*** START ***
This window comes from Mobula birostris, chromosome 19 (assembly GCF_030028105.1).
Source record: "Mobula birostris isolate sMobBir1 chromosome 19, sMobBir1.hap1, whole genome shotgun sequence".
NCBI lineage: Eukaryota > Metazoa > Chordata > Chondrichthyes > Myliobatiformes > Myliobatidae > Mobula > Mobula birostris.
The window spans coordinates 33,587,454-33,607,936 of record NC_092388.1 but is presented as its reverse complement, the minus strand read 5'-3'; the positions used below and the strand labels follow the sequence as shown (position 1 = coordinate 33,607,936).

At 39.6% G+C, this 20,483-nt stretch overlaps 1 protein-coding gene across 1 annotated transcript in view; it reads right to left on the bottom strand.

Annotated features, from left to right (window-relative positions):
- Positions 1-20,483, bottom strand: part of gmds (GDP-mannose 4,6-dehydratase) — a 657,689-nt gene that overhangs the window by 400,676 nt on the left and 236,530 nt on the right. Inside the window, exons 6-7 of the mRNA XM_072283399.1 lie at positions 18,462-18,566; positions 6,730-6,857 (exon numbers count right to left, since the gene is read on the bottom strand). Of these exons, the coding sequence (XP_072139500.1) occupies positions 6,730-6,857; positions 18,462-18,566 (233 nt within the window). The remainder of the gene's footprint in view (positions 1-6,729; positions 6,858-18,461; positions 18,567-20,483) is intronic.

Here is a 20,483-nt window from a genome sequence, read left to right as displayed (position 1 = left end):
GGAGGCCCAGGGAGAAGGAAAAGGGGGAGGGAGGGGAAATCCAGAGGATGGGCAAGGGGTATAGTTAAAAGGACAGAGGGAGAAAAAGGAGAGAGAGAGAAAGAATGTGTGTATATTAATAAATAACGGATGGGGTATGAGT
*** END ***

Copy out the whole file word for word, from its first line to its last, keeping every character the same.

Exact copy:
This window comes from Mobula birostris, chromosome 19 (assembly GCF_030028105.1).
Source record: "Mobula birostris isolate sMobBir1 chromosome 19, sMobBir1.hap1, whole genome shotgun sequence".
NCBI lineage: Eukaryota > Metazoa > Chordata > Chondrichthyes > Myliobatiformes > Myliobatidae > Mobula > Mobula birostris.
The window spans coordinates 33,587,454-33,607,936 of record NC_092388.1 but is presented as its reverse complement, the minus strand read 5'-3'; the positions used below and the strand labels follow the sequence as shown (position 1 = coordinate 33,607,936).

At 39.6% G+C, this 20,483-nt stretch overlaps 1 protein-coding gene across 1 annotated transcript in view; it reads right to left on the bottom strand.

Annotated features, from left to right (window-relative positions):
- Positions 1-20,483, bottom strand: part of gmds (GDP-mannose 4,6-dehydratase) — a 657,689-nt gene that overhangs the window by 400,676 nt on the left and 236,530 nt on the right. Inside the window, exons 6-7 of the mRNA XM_072283399.1 lie at positions 18,462-18,566; positions 6,730-6,857 (exon numbers count right to left, since the gene is read on the bottom strand). Of these exons, the coding sequence (XP_072139500.1) occupies positions 6,730-6,857; positions 18,462-18,566 (233 nt within the window). The remainder of the gene's footprint in view (positions 1-6,729; positions 6,858-18,461; positions 18,567-20,483) is intronic.

Here is a 20,483-nt window from a genome sequence, read left to right as displayed (position 1 = left end):
GGAGGCCCAGGGAGAAGGAAAAGGGGGAGGGAGGGGAAATCCAGAGGATGGGCAAGGGGTATAGTTAAAAGGACAGAGGGAGAAAAAGGAGAGAGAGAGAAAGAATGTGTGTATATTAATAAATAACGGATGGGGTATGAGT